14. ANNEX 1 Figure 1. Network of monitoring waterways for surface-water quality in MD 14
  15. Figure 2. Network of sampling points for surface-water quality in MD 15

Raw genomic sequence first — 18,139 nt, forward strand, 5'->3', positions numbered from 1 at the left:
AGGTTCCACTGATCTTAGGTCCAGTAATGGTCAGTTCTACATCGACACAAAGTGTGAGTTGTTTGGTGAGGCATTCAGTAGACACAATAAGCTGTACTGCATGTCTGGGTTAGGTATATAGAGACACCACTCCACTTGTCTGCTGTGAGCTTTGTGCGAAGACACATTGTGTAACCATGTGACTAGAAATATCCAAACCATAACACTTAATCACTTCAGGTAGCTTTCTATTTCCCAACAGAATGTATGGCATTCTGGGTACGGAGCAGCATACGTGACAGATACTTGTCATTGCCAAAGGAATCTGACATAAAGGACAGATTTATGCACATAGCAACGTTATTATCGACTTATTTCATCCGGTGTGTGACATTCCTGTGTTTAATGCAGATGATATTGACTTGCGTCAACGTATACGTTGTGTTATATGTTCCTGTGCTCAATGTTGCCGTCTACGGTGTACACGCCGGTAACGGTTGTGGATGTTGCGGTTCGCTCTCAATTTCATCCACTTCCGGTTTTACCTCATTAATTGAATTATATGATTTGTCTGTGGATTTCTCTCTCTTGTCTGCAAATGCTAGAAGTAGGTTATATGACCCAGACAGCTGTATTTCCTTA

16. ANNEX 2 INTRODUCTION TO CANTHO UNIVERITY Cantho University (CTU) was founded in 1966 with the name "Institute of Cantho University" consisting of three campuses with the land area of 71 ha. When the country was liberated, CTU has been under the direct management of Ministry of University and Professional & Vocational Training, now Ministry of Education and Training. Since 1975, CTU has made many improvements in organization, curricula, content and training objectives to meet the demand of the amount and types of profession in the MD. The total building area of CTU is 88,331 m2 consisting of solid and semi-solid buildings such as halls, studying rooms, libraries, labs, and teaching facilities. Most of these buildings are in a deteriorated state and have not been renovated and re-equipped for a long time. Available teaching and practicing facilities have not met the needs of the university's training programs. 1. Training CTU offers 43 undergraduate training programs with an undergraduate student population of 15,300. Most of them are from the MD (95%) and they are mostly from rural areas1. CTU has trained over 23,000 students achieving bachelor degrees in pedagogy, agriculture, technology, sociology and medicine. The university also offers higher education (MA and Ph.D.) in 6 majors: Agronomy, Animal Husbandry, Biology, Environment, Biotechnology, and Microbiology, with a total of 300 students. The university also offers specialized courses in Economics, Hydrology, Agronomy, and other subjects to ethnic minority groups. In response to the demand of training for training in the MD, CTU also helps some provinces in the region to open in-service centers. The number of students in these centers in 2001 was 14,600. The university assists these centers by training staff, sending lecturers, and providing teaching curricula. Since the school year 1995-1996, the university has applied the credit administration and training system. Now, this work has been completed and is in use. This new training process helps students be active in deciding their study. CTU's training programs are very practical for the region due to the following: • Using and applying data and information specific to the region in research and training. • Students of agronomy, pedagogy, medicine and other majors practice, research and do graduation papers in rural communities in the MD. • From 1990 to 1996 CTU built new buildings, with a total area of 24,758 m2, for studying and doing experiments, student accommodation, and other uses. Of the area, studying buildings occupy 3,405 m2, labs: 8,269 m2; dorms 677 m2; houses: 1,220 m2; gym: 1,500 m2. 1 Tran Phuoc Duong & D. Sloper. 1995. Serving National goals and the local comminity: The case of Cantho University. In: Sloper, D. & Le Thac Can (eds.) Higher education in Vietnam. Change and Response. pp 211-228. Institute of Southeast Asian Studies. Singapore. 16